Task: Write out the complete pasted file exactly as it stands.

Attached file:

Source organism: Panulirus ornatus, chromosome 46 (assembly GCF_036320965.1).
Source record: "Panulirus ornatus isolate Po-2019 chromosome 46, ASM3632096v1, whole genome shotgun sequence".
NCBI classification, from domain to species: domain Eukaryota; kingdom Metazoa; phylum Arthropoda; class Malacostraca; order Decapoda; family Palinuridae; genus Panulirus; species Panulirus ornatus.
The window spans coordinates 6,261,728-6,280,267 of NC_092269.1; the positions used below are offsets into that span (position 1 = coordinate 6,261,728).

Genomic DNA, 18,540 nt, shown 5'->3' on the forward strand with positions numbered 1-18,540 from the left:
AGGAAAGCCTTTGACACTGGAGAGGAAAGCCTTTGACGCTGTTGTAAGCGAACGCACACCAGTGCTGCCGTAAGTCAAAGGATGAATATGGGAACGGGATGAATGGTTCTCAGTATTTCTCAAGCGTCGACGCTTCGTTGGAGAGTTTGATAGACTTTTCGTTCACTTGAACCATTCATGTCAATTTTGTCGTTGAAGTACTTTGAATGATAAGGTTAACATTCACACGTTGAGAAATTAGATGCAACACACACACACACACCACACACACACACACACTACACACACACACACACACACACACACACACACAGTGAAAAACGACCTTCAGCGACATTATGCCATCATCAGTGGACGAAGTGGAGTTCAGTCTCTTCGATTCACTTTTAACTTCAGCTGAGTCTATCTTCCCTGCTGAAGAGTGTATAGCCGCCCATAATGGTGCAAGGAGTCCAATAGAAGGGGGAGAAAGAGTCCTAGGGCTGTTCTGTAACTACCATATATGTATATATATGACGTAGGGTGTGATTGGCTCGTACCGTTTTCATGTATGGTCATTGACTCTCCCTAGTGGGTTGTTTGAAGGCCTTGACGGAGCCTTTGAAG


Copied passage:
Source organism: Panulirus ornatus, chromosome 46 (assembly GCF_036320965.1).
Source record: "Panulirus ornatus isolate Po-2019 chromosome 46, ASM3632096v1, whole genome shotgun sequence".
NCBI classification, from domain to species: domain Eukaryota; kingdom Metazoa; phylum Arthropoda; class Malacostraca; order Decapoda; family Palinuridae; genus Panulirus; species Panulirus ornatus.
The window spans coordinates 6,261,728-6,280,267 of NC_092269.1; the positions used below are offsets into that span (position 1 = coordinate 6,261,728).

Genomic DNA, 18,540 nt, shown 5'->3' on the forward strand with positions numbered 1-18,540 from the left:
AGGAAAGCCTTTGACACTGGAGAGGAAAGCCTTTGACGCTGTTGTAAGCGAACGCACACCAGTGCTGCCGTAAGTCAAAGGATGAATATGGGAACGGGATGAATGGTTCTCAGTATTTCTCAAGCGTCGACGCTTCGTTGGAGAGTTTGATAGACTTTTCGTTCACTTGAACCATTCATGTCAATTTTGTCGTTGAAGTACTTTGAATGATAAGGTTAACATTCACACGTTGAGAAATTAGATGCAACACACACACACACACCACACACACACACACACTACACACACACACACACACACACACACACACACAGTGAAAAACGACCTTCAGCGACATTATGCCATCATCAGTGGACGAAGTGGAGTTCAGTCTCTTCGATTCACTTTTAACTTCAGCTGAGTCTATCTTCCCTGCTGAAGAGTGTATAGCCGCCCATAATGGTGCAAGGAGTCCAATAGAAGGGGGAGAAAGAGTCCTAGGGCTGTTCTGTAACTACCATATATGTATATATATGACGTAGGGTGTGATTGGCTCGTACCGTTTTCATGTATGGTCATTGACTCTCCCTAGTGGGTTGTTTGAAGGCCTTGACGGAGCCTTTGAAG